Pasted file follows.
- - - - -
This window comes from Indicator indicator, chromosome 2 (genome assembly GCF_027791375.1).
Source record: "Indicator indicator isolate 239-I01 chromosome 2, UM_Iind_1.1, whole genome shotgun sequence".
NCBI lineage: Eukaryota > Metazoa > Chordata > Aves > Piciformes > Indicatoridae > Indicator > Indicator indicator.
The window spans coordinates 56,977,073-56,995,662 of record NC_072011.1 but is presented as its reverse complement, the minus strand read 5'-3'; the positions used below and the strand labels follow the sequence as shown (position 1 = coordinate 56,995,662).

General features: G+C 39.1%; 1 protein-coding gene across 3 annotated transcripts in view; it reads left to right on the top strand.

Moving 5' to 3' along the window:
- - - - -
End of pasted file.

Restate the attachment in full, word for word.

This window comes from Indicator indicator, chromosome 2 (genome assembly GCF_027791375.1).
Source record: "Indicator indicator isolate 239-I01 chromosome 2, UM_Iind_1.1, whole genome shotgun sequence".
NCBI lineage: Eukaryota > Metazoa > Chordata > Aves > Piciformes > Indicatoridae > Indicator > Indicator indicator.
The window spans coordinates 56,977,073-56,995,662 of record NC_072011.1 but is presented as its reverse complement, the minus strand read 5'-3'; the positions used below and the strand labels follow the sequence as shown (position 1 = coordinate 56,995,662).

General features: G+C 39.1%; 1 protein-coding gene across 3 annotated transcripts in view; it reads left to right on the top strand.

Moving 5' to 3' along the window: